The Patriot Advanced Capability-3 (PAC-3) interceptor is Japan’s last line of defense against a potential missile strike from North Korea. Its high-velocity, anti-ballistic missiles are designed to stop the delivery of a heavy payload, or even a potential nuclear or chemical attack, from killing tens of thousands in Japanese cities and American military bases in the country.
Visiting Tokyo in March 2017, I spotted the PAC-3 battery in the grounds of Japan’s Ministry of Defense. Surrounded by barbed wire and soldiers, the camouflage green launch station, pointing upward to a blue sky in the heart of Tokyo, was a vivid reminder of just how seriously Japanese decision-makers view the threat from North Korea.
However, despite the alarm in Japan over the North Korean threat in recent years, Tokyo has been on the sidelines of the crisis. Japan’s absence from frontline diplomacy on North Korea is merely undermining international efforts to bring about a lasting peace on the Korean Peninsula. Tokyo is an essential American ally with a growing willingness to play a larger security role in the region and increasing capabilities to do so. If hostilities with North Korea are calmed and genuine moves are made by Pyongyang to denuclearize and stand down its missile program, Japan can be a vital player in providing aid and economic assistance to help the North Koreans come out of international isolation.
Tokyo’s Security Challenges
Japan’s Prime Minister Shinzo Abe was the first world leader to meet Donald Trump after he won the 2016 U.S. presidential elections. Since entering the White House, Trump has met regularly with Abe, with the North Korea crisis weighing heavily on their mutual deliberations.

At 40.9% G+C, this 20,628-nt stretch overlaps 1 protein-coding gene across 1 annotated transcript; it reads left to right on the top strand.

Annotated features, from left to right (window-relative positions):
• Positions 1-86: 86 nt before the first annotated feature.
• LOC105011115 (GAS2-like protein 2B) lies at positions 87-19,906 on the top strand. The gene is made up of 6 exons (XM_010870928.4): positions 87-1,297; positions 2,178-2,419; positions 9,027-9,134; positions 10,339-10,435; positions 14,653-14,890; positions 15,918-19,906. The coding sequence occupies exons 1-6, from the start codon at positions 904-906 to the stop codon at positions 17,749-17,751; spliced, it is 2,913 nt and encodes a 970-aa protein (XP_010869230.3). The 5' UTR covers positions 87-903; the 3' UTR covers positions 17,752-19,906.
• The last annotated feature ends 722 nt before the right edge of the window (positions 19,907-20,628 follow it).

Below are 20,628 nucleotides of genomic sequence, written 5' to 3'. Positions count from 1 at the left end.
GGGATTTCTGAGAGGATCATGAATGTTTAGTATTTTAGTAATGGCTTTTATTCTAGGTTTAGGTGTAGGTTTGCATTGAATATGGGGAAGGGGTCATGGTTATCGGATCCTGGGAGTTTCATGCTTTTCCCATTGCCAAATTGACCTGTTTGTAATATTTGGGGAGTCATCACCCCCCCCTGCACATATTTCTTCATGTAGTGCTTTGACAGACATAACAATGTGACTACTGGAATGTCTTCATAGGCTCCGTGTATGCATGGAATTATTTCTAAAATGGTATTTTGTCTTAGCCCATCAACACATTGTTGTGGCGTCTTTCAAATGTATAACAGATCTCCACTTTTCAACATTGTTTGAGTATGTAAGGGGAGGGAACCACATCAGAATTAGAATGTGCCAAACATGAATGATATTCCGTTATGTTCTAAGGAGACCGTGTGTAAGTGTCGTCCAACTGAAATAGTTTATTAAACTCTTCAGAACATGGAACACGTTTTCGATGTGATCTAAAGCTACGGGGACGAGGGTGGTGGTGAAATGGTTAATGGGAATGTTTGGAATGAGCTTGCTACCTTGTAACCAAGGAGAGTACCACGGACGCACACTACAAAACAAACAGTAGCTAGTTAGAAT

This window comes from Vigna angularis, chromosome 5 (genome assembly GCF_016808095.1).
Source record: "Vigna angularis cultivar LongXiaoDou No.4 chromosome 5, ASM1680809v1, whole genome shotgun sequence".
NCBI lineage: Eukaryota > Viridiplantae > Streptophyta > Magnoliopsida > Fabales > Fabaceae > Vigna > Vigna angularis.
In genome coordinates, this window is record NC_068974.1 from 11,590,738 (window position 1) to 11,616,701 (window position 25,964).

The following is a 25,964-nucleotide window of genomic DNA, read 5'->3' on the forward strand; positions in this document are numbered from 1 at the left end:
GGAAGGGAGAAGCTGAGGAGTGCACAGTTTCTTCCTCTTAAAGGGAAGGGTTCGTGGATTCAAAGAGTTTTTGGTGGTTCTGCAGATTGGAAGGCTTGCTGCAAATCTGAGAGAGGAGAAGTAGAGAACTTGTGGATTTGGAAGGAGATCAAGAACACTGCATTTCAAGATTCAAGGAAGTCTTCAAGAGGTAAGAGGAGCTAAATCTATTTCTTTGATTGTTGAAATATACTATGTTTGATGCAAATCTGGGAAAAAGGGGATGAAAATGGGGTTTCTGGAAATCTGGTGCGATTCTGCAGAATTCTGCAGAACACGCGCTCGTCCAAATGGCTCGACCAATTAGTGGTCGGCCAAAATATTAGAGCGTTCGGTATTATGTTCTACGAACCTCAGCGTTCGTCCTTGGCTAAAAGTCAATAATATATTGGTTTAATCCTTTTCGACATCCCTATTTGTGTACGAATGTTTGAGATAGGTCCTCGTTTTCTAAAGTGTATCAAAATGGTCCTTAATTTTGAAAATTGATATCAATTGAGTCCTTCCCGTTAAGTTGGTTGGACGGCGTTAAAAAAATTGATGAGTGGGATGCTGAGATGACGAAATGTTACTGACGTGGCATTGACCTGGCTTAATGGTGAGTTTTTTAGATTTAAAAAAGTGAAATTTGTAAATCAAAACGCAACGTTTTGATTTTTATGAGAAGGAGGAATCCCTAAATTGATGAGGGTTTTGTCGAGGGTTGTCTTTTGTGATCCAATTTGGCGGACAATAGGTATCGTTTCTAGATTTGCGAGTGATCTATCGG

At the same time, however, Trump’s “America First” agenda has brought fears of a potential decoupling of the Japan-U.S. security alliance, while a lingering trade dispute continues to cause friction in the relationship. After Pyongyang’s testing of two Hwasong-14 intercontinental ballistic missiles in July 2017 demonstrated its potential to strike the American mainland, some Japanese experts, including Professor Kazuto Suzuki of Hokkaido University, questioned the U.S. commitment to protect Japan should North Korean missiles be able to target the United States directly.
For Japan, North Korea’s aggression is nothing new. Japan has long been a target of Pyongyang’s missile arsenal. North Korean ballistic missiles tests in 1993 and 1998 shocked the Japanese people, who had adopted a constitution renouncing war and developed a deep pacifist ethos following World War II and the American occupation. Yet the gravity of Japan’s perilous security position has only deepened as North Korea’s missile and nuclear capabilities have continued to grow over the past two decades.
Unlike past crises, however, Kim Jong Un’s threat in 2017 to “bring nuclear clouds to the Japanese archipelago” came at a time when Tokyo was already facing ongoing tensions with China over territorial disputes in the East China Sea and an inconsistent and at times erratic American foreign policy under Trump. Heading deeper into 2019, little progress has been made by North Korea in dismantling its missile system and starting on the path toward denuclearization.
Japan’s Priorities on North Korea
What does Japan want from North Korea? Like others it wants a peaceful and nuclear-free Korean Peninsula. But Tokyo also wants to play an active role in negotiating that goal. Trump’s volatile relations with his North Korean counterpart have unnerved Tokyo. If the U.S. president’s approach failed and war came to the Korean Peninsula, South Korea and Japan would be hit the hardest by North Korea’s short- and medium-range missiles. “Japan feels neglected on the North Korean issue,” Shutaro Sano, a professor at the National Defense Academy, told me in Tokyo last autumn. “It is not at the negotiating table, even though it has much to lose in the outcome.”
Multinational diplomacy on North Korea may be forthcoming, but as North Korea’s leader continues to meet one-on-one with his South Korean, Chinese, and American counterparts, Tokyo remains largely on the outside looking in. Despite Tokyo’s efforts, a Kim-Abe summit has not yet been arranged, politically a loss of face for the Japanese leader. And there is a fear in Japan that its weak position at the negotiating table might make it a good target for a North Korean attack should conflict break out.